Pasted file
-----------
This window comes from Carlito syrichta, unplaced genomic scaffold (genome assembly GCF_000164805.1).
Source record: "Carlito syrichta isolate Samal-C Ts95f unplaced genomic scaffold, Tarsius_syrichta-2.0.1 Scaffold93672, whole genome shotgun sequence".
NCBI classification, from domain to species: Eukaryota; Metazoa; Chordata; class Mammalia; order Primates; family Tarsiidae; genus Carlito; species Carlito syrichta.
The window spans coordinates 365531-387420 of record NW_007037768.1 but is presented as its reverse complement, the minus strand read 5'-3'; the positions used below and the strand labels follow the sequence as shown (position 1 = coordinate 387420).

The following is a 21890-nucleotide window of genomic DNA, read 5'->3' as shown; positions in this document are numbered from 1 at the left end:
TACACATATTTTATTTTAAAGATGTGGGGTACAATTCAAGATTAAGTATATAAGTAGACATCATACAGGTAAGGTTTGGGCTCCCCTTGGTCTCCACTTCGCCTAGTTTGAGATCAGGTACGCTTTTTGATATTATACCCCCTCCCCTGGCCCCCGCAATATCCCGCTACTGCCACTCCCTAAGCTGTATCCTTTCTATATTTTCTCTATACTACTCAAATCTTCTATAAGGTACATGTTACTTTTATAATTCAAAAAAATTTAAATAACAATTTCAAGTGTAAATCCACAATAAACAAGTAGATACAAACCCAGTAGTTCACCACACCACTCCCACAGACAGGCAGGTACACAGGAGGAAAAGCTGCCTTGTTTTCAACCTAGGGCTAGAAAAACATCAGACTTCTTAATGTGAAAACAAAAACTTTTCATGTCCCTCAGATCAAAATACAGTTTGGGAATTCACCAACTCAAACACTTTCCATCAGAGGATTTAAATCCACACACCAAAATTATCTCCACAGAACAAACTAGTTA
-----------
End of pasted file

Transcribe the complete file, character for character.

This window comes from Carlito syrichta, unplaced genomic scaffold (genome assembly GCF_000164805.1).
Source record: "Carlito syrichta isolate Samal-C Ts95f unplaced genomic scaffold, Tarsius_syrichta-2.0.1 Scaffold93672, whole genome shotgun sequence".
NCBI classification, from domain to species: Eukaryota; Metazoa; Chordata; class Mammalia; order Primates; family Tarsiidae; genus Carlito; species Carlito syrichta.
The window spans coordinates 365531-387420 of record NW_007037768.1 but is presented as its reverse complement, the minus strand read 5'-3'; the positions used below and the strand labels follow the sequence as shown (position 1 = coordinate 387420).

The following is a 21890-nucleotide window of genomic DNA, read 5'->3' as shown; positions in this document are numbered from 1 at the left end:
TACACATATTTTATTTTAAAGATGTGGGGTACAATTCAAGATTAAGTATATAAGTAGACATCATACAGGTAAGGTTTGGGCTCCCCTTGGTCTCCACTTCGCCTAGTTTGAGATCAGGTACGCTTTTTGATATTATACCCCCTCCCCTGGCCCCCGCAATATCCCGCTACTGCCACTCCCTAAGCTGTATCCTTTCTATATTTTCTCTATACTACTCAAATCTTCTATAAGGTACATGTTACTTTTATAATTCAAAAAAATTTAAATAACAATTTCAAGTGTAAATCCACAATAAACAAGTAGATACAAACCCAGTAGTTCACCACACCACTCCCACAGACAGGCAGGTACACAGGAGGAAAAGCTGCCTTGTTTTCAACCTAGGGCTAGAAAAACATCAGACTTCTTAATGTGAAAACAAAAACTTTTCATGTCCCTCAGATCAAAATACAGTTTGGGAATTCACCAACTCAAACACTTTCCATCAGAGGATTTAAATCCACACACCAAAATTATCTCCACAGAACAAACTAGTTA